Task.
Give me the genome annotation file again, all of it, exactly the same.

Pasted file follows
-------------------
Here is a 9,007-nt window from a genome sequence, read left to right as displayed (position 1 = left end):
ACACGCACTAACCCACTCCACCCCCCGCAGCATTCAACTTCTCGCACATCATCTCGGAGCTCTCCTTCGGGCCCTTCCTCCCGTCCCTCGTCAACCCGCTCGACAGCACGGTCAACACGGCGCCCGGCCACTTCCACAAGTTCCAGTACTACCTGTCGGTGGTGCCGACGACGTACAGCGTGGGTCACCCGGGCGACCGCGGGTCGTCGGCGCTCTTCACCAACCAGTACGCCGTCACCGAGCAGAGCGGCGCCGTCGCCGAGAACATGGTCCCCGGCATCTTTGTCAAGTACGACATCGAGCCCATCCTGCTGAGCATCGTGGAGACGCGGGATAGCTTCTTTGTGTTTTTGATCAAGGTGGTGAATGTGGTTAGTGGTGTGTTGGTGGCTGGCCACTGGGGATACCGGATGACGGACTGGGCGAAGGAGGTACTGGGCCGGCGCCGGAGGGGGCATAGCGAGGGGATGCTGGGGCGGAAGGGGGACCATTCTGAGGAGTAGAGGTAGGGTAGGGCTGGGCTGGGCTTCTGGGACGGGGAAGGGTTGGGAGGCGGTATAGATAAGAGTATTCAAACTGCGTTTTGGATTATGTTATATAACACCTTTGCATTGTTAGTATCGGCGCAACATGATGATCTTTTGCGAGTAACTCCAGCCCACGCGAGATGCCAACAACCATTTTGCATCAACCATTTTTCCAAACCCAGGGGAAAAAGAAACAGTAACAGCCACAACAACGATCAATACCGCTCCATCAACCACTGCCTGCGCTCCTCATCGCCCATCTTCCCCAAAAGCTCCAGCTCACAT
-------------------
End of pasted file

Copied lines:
Here is a 9,007-nt window from a genome sequence, read left to right as displayed (position 1 = left end):
ACACGCACTAACCCACTCCACCCCCCGCAGCATTCAACTTCTCGCACATCATCTCGGAGCTCTCCTTCGGGCCCTTCCTCCCGTCCCTCGTCAACCCGCTCGACAGCACGGTCAACACGGCGCCCGGCCACTTCCACAAGTTCCAGTACTACCTGTCGGTGGTGCCGACGACGTACAGCGTGGGTCACCCGGGCGACCGCGGGTCGTCGGCGCTCTTCACCAACCAGTACGCCGTCACCGAGCAGAGCGGCGCCGTCGCCGAGAACATGGTCCCCGGCATCTTTGTCAAGTACGACATCGAGCCCATCCTGCTGAGCATCGTGGAGACGCGGGATAGCTTCTTTGTGTTTTTGATCAAGGTGGTGAATGTGGTTAGTGGTGTGTTGGTGGCTGGCCACTGGGGATACCGGATGACGGACTGGGCGAAGGAGGTACTGGGCCGGCGCCGGAGGGGGCATAGCGAGGGGATGCTGGGGCGGAAGGGGGACCATTCTGAGGAGTAGAGGTAGGGTAGGGCTGGGCTGGGCTTCTGGGACGGGGAAGGGTTGGGAGGCGGTATAGATAAGAGTATTCAAACTGCGTTTTGGATTATGTTATATAACACCTTTGCATTGTTAGTATCGGCGCAACATGATGATCTTTTGCGAGTAACTCCAGCCCACGCGAGATGCCAACAACCATTTTGCATCAACCATTTTTCCAAACCCAGGGGAAAAAGAAACAGTAACAGCCACAACAACGATCAATACCGCTCCATCAACCACTGCCTGCGCTCCTCATCGCCCATCTTCCCCAAAAGCTCCAGCTCACAT